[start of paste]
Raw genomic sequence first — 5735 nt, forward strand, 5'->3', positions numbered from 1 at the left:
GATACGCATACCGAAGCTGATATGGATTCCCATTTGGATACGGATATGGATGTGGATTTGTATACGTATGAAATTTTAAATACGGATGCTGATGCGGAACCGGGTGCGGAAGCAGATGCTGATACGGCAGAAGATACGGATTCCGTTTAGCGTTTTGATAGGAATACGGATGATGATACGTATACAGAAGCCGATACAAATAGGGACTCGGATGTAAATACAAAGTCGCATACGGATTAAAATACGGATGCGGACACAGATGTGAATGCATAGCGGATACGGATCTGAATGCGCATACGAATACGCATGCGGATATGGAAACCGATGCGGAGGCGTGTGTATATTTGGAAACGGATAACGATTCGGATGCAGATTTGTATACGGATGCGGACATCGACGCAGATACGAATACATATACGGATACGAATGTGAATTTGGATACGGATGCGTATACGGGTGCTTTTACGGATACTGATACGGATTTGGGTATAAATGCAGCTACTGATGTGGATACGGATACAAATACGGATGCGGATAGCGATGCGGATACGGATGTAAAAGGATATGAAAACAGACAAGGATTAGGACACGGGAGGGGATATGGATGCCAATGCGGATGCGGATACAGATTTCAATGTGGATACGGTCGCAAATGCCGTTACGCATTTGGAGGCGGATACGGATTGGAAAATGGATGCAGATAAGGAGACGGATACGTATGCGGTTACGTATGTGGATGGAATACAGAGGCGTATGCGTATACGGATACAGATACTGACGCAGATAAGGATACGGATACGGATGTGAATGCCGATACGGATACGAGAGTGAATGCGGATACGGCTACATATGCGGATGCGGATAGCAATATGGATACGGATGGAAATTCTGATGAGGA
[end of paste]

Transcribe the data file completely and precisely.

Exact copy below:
Raw genomic sequence first — 5735 nt, forward strand, 5'->3', positions numbered from 1 at the left:
GATACGCATACCGAAGCTGATATGGATTCCCATTTGGATACGGATATGGATGTGGATTTGTATACGTATGAAATTTTAAATACGGATGCTGATGCGGAACCGGGTGCGGAAGCAGATGCTGATACGGCAGAAGATACGGATTCCGTTTAGCGTTTTGATAGGAATACGGATGATGATACGTATACAGAAGCCGATACAAATAGGGACTCGGATGTAAATACAAAGTCGCATACGGATTAAAATACGGATGCGGACACAGATGTGAATGCATAGCGGATACGGATCTGAATGCGCATACGAATACGCATGCGGATATGGAAACCGATGCGGAGGCGTGTGTATATTTGGAAACGGATAACGATTCGGATGCAGATTTGTATACGGATGCGGACATCGACGCAGATACGAATACATATACGGATACGAATGTGAATTTGGATACGGATGCGTATACGGGTGCTTTTACGGATACTGATACGGATTTGGGTATAAATGCAGCTACTGATGTGGATACGGATACAAATACGGATGCGGATAGCGATGCGGATACGGATGTAAAAGGATATGAAAACAGACAAGGATTAGGACACGGGAGGGGATATGGATGCCAATGCGGATGCGGATACAGATTTCAATGTGGATACGGTCGCAAATGCCGTTACGCATTTGGAGGCGGATACGGATTGGAAAATGGATGCAGATAAGGAGACGGATACGTATGCGGTTACGTATGTGGATGGAATACAGAGGCGTATGCGTATACGGATACAGATACTGACGCAGATAAGGATACGGATACGGATGTGAATGCCGATACGGATACGAGAGTGAATGCGGATACGGCTACATATGCGGATGCGGATAGCAATATGGATACGGATGGAAATTCTGATGAGGA